University of Maryland
4:30 PM Monday, February 5, 2024
Talk Recording

Mikhail A. Malkov
Dept. of Astronomy and Astrophysics, University of San Diego

Unavoidably Local Origin of the 10-TeV CR Bump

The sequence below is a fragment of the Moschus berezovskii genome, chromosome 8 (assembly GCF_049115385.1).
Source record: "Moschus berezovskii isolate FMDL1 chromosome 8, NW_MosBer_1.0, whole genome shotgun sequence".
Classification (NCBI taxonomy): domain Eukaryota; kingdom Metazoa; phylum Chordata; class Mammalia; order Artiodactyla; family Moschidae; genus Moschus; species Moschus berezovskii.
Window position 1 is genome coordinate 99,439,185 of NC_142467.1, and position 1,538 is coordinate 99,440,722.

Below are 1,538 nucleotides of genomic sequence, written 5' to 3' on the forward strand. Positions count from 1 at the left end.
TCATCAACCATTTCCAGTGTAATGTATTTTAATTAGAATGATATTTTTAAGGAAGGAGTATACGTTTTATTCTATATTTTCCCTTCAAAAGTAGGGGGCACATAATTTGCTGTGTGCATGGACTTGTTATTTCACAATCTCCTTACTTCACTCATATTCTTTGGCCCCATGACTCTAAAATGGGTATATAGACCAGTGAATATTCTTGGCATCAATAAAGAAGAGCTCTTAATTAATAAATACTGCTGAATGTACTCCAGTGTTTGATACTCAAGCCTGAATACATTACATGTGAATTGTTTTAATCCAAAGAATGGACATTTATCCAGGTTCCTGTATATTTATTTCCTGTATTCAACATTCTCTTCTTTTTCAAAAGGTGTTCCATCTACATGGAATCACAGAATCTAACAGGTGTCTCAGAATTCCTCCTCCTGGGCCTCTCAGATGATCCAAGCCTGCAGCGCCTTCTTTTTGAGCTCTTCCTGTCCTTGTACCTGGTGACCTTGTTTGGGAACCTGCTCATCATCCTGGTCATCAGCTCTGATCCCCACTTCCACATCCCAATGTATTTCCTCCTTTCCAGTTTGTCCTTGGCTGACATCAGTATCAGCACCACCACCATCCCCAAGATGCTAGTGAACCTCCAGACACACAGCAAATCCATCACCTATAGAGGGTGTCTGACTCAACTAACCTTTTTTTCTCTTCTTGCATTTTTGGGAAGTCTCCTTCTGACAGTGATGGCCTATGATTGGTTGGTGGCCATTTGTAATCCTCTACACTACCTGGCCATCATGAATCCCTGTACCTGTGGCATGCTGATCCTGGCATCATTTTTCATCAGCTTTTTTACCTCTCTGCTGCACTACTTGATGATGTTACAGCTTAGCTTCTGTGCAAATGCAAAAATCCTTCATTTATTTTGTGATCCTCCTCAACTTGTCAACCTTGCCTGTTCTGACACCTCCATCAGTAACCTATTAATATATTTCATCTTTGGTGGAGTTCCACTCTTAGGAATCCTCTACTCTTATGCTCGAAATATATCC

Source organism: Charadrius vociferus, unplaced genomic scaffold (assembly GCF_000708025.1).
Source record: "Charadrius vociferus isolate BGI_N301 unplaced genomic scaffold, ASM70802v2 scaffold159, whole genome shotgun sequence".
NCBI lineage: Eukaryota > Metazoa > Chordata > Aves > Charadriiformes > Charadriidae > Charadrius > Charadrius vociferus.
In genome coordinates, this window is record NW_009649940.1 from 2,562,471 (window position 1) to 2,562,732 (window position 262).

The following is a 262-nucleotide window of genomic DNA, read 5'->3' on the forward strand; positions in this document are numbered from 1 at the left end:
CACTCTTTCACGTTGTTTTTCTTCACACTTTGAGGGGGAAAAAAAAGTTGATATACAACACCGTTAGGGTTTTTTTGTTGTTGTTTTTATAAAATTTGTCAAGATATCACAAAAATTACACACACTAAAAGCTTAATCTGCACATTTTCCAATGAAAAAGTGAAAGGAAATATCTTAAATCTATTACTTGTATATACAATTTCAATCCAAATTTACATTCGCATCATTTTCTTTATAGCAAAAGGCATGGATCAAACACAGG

Recent measurements of primary and secondary CR spectra, their arrival directions, and our improved knowledge of the magnetic field geometry around the heliosphere allow us to set a bound on the distance beyond which a puzzling 10-TeV “bump” can not originate. The sharpness of the spectral breaks associated with the bump, the abrupt change of the CR intensity across the local magnetic equator (pitch angle), and the similarity between the primary and secondary CR spectral patterns point to a local reacceleration of the bump particles out of the background CR. We argue that a nearby shock may generate such a bump by increasing the rigidity of the preexisting CRs below 50 TV by a mere factor of ∼1.5. Reaccelerated particles below ∼0.5 TV are convected with the interstellar medium flow and do not reach the Sun, thus creating the bump. This single universal process is responsible for the observed spectra of all CR species in the rigidity range below 100 TV. We propose that one viable shock candidate is the Epsilon Eridani star at 3.2 pc of the Sun, which is well aligned with the direction of the local magnetic field. Other shocks, such as old supernova shells, may produce a similar effect. We provide a simple formula that reproduces the spectra of all CR species with only two nonadjustable shock parameters uniquely derived from the proton data. We show how our formalism predicts helium and carbon spectra and the B/C ratio.